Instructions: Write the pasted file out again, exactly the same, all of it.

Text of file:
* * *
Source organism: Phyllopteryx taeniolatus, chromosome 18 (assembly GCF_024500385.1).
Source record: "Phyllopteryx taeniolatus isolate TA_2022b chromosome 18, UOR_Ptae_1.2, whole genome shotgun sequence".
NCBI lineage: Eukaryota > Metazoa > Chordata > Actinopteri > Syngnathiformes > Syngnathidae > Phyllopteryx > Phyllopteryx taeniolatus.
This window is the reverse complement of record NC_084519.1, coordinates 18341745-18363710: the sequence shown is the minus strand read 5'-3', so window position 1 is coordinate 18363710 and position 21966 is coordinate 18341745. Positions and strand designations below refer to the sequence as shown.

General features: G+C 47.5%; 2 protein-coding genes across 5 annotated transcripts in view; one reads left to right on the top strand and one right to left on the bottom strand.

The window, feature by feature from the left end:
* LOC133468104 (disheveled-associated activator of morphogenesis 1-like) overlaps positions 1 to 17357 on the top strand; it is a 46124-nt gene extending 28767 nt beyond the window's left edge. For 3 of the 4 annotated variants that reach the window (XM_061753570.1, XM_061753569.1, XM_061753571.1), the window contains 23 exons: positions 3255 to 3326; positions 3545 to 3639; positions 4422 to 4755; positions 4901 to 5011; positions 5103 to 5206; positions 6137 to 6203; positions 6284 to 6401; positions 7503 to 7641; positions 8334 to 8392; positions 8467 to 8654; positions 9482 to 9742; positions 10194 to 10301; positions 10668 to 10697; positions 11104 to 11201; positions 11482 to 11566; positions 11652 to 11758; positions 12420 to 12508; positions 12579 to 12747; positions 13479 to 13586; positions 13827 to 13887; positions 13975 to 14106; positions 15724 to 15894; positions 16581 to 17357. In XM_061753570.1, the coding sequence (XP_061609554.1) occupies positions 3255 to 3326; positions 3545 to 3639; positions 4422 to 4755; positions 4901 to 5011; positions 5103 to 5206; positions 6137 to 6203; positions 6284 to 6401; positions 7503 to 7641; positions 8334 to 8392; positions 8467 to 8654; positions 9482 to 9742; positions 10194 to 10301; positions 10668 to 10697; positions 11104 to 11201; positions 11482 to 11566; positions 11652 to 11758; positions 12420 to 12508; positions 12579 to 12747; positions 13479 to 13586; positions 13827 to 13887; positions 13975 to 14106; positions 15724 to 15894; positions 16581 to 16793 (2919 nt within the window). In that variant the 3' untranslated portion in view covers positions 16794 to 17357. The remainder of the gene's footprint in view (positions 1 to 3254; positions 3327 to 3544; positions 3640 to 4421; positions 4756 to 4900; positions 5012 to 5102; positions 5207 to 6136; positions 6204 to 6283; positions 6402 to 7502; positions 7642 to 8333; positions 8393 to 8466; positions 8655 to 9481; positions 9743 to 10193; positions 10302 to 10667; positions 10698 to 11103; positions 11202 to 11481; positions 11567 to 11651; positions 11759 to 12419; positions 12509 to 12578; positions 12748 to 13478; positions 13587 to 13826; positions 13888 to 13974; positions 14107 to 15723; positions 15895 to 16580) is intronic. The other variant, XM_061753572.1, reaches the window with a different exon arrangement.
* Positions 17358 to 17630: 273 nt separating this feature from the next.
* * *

Source organism: Phyllopteryx taeniolatus, chromosome 18 (assembly GCF_024500385.1).
Source record: "Phyllopteryx taeniolatus isolate TA_2022b chromosome 18, UOR_Ptae_1.2, whole genome shotgun sequence".
NCBI lineage: Eukaryota > Metazoa > Chordata > Actinopteri > Syngnathiformes > Syngnathidae > Phyllopteryx > Phyllopteryx taeniolatus.
This window is the reverse complement of record NC_084519.1, coordinates 18341745-18363710: the sequence shown is the minus strand read 5'-3', so window position 1 is coordinate 18363710 and position 21966 is coordinate 18341745. Positions and strand designations below refer to the sequence as shown.

General features: G+C 47.5%; 2 protein-coding genes across 5 annotated transcripts in view; one reads left to right on the top strand and one right to left on the bottom strand.

The window, feature by feature from the left end:
* LOC133468104 (disheveled-associated activator of morphogenesis 1-like) overlaps positions 1 to 17357 on the top strand; it is a 46124-nt gene extending 28767 nt beyond the window's left edge. For 3 of the 4 annotated variants that reach the window (XM_061753570.1, XM_061753569.1, XM_061753571.1), the window contains 23 exons: positions 3255 to 3326; positions 3545 to 3639; positions 4422 to 4755; positions 4901 to 5011; positions 5103 to 5206; positions 6137 to 6203; positions 6284 to 6401; positions 7503 to 7641; positions 8334 to 8392; positions 8467 to 8654; positions 9482 to 9742; positions 10194 to 10301; positions 10668 to 10697; positions 11104 to 11201; positions 11482 to 11566; positions 11652 to 11758; positions 12420 to 12508; positions 12579 to 12747; positions 13479 to 13586; positions 13827 to 13887; positions 13975 to 14106; positions 15724 to 15894; positions 16581 to 17357. In XM_061753570.1, the coding sequence (XP_061609554.1) occupies positions 3255 to 3326; positions 3545 to 3639; positions 4422 to 4755; positions 4901 to 5011; positions 5103 to 5206; positions 6137 to 6203; positions 6284 to 6401; positions 7503 to 7641; positions 8334 to 8392; positions 8467 to 8654; positions 9482 to 9742; positions 10194 to 10301; positions 10668 to 10697; positions 11104 to 11201; positions 11482 to 11566; positions 11652 to 11758; positions 12420 to 12508; positions 12579 to 12747; positions 13479 to 13586; positions 13827 to 13887; positions 13975 to 14106; positions 15724 to 15894; positions 16581 to 16793 (2919 nt within the window). In that variant the 3' untranslated portion in view covers positions 16794 to 17357. The remainder of the gene's footprint in view (positions 1 to 3254; positions 3327 to 3544; positions 3640 to 4421; positions 4756 to 4900; positions 5012 to 5102; positions 5207 to 6136; positions 6204 to 6283; positions 6402 to 7502; positions 7642 to 8333; positions 8393 to 8466; positions 8655 to 9481; positions 9743 to 10193; positions 10302 to 10667; positions 10698 to 11103; positions 11202 to 11481; positions 11567 to 11651; positions 11759 to 12419; positions 12509 to 12578; positions 12748 to 13478; positions 13587 to 13826; positions 13888 to 13974; positions 14107 to 15723; positions 15895 to 16580) is intronic. The other variant, XM_061753572.1, reaches the window with a different exon arrangement.
* Positions 17358 to 17630: 273 nt separating this feature from the next.